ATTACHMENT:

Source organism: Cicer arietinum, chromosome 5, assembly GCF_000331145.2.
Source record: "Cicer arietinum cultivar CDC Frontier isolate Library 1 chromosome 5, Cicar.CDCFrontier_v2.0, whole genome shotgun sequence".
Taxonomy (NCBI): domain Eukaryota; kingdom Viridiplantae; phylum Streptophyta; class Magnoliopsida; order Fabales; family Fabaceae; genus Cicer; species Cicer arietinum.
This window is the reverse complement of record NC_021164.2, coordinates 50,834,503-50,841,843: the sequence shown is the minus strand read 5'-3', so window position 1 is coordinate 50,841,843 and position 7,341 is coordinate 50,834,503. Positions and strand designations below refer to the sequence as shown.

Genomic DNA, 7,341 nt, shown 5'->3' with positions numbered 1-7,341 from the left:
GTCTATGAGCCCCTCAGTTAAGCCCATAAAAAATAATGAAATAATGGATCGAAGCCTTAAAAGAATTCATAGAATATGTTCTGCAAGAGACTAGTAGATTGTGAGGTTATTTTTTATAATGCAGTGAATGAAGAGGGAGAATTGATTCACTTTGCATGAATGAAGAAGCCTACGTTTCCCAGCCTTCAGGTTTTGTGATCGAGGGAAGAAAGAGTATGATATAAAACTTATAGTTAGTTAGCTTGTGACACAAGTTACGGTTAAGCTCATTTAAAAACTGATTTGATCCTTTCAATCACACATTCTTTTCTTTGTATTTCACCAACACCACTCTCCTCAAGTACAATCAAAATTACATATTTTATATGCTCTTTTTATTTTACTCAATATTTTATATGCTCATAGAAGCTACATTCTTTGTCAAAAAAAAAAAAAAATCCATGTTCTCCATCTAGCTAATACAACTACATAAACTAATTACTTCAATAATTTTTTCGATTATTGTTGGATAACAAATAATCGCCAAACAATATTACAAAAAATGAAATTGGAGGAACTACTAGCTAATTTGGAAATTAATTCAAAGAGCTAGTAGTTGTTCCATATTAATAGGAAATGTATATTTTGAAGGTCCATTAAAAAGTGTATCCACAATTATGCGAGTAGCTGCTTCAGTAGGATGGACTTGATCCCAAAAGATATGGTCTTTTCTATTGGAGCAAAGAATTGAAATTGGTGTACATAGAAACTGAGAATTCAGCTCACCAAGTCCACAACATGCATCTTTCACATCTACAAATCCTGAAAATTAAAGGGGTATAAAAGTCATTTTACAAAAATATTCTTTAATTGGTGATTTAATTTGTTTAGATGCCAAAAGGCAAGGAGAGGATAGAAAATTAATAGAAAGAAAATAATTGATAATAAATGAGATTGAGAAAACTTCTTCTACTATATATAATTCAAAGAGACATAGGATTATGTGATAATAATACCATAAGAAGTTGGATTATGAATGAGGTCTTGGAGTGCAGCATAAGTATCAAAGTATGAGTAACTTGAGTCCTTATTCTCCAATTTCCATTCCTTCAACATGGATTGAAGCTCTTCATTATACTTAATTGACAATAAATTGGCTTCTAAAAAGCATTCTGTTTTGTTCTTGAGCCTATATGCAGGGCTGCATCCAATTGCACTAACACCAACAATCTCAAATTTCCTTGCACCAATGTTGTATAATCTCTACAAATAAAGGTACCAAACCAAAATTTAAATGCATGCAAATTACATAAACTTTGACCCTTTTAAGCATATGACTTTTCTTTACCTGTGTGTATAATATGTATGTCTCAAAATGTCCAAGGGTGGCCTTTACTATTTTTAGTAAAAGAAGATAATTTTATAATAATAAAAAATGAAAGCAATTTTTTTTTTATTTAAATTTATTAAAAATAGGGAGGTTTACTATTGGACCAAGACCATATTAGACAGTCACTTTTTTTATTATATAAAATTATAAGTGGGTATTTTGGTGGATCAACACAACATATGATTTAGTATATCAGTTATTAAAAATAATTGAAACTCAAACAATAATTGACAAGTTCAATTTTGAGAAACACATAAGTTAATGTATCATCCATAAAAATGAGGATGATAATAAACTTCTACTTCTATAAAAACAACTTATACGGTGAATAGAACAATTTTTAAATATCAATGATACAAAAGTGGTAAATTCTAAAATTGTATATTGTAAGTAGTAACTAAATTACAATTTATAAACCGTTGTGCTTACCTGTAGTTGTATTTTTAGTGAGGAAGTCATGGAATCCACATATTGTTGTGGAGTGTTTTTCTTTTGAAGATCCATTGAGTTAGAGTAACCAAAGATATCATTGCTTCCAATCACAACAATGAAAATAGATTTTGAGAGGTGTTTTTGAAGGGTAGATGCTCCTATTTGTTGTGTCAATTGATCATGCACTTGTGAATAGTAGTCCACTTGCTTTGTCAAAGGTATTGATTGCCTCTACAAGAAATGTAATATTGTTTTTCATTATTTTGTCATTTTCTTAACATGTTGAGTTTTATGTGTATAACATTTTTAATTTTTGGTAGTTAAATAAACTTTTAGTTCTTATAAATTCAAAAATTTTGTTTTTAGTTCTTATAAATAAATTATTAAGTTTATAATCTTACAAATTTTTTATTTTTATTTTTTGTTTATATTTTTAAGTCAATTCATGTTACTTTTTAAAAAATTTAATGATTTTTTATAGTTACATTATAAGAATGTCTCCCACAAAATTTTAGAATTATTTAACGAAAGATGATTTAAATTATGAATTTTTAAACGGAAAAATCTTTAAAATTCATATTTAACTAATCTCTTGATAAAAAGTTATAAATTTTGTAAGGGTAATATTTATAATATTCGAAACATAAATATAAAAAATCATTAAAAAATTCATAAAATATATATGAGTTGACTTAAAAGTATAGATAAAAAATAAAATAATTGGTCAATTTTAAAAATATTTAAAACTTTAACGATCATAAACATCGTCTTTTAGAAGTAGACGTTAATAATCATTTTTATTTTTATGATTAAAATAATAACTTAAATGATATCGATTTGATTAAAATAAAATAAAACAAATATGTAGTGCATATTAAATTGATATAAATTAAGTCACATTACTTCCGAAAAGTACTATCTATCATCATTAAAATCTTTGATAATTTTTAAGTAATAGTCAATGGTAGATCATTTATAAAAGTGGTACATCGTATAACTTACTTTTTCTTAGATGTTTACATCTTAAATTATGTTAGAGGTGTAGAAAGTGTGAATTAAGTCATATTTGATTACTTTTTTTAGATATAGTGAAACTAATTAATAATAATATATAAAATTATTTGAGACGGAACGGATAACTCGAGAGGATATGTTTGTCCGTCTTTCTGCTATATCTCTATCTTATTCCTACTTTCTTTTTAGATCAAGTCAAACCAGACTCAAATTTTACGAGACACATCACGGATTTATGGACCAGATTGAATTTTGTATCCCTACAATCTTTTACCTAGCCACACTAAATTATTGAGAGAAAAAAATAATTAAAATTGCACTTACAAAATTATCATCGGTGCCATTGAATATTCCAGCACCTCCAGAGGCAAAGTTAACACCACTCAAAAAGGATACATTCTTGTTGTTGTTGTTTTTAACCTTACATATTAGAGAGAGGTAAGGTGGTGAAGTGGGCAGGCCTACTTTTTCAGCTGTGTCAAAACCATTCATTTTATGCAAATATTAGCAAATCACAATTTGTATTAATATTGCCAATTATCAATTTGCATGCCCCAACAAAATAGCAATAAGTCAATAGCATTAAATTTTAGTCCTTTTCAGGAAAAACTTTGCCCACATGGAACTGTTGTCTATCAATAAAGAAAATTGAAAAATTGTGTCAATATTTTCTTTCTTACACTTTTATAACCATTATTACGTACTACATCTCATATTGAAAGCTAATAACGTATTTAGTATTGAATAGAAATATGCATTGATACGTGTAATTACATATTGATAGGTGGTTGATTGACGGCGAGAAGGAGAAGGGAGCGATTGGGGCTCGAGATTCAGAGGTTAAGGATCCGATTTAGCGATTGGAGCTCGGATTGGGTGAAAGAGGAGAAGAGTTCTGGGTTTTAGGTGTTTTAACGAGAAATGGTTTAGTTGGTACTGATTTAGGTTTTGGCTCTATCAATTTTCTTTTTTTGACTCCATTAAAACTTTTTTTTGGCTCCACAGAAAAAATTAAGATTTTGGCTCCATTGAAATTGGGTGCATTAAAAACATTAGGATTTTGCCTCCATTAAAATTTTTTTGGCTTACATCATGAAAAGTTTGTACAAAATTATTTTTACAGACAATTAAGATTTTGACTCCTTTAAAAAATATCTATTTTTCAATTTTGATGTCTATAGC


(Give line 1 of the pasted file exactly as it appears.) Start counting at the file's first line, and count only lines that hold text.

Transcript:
Source organism: Cicer arietinum, chromosome 5, assembly GCF_000331145.2.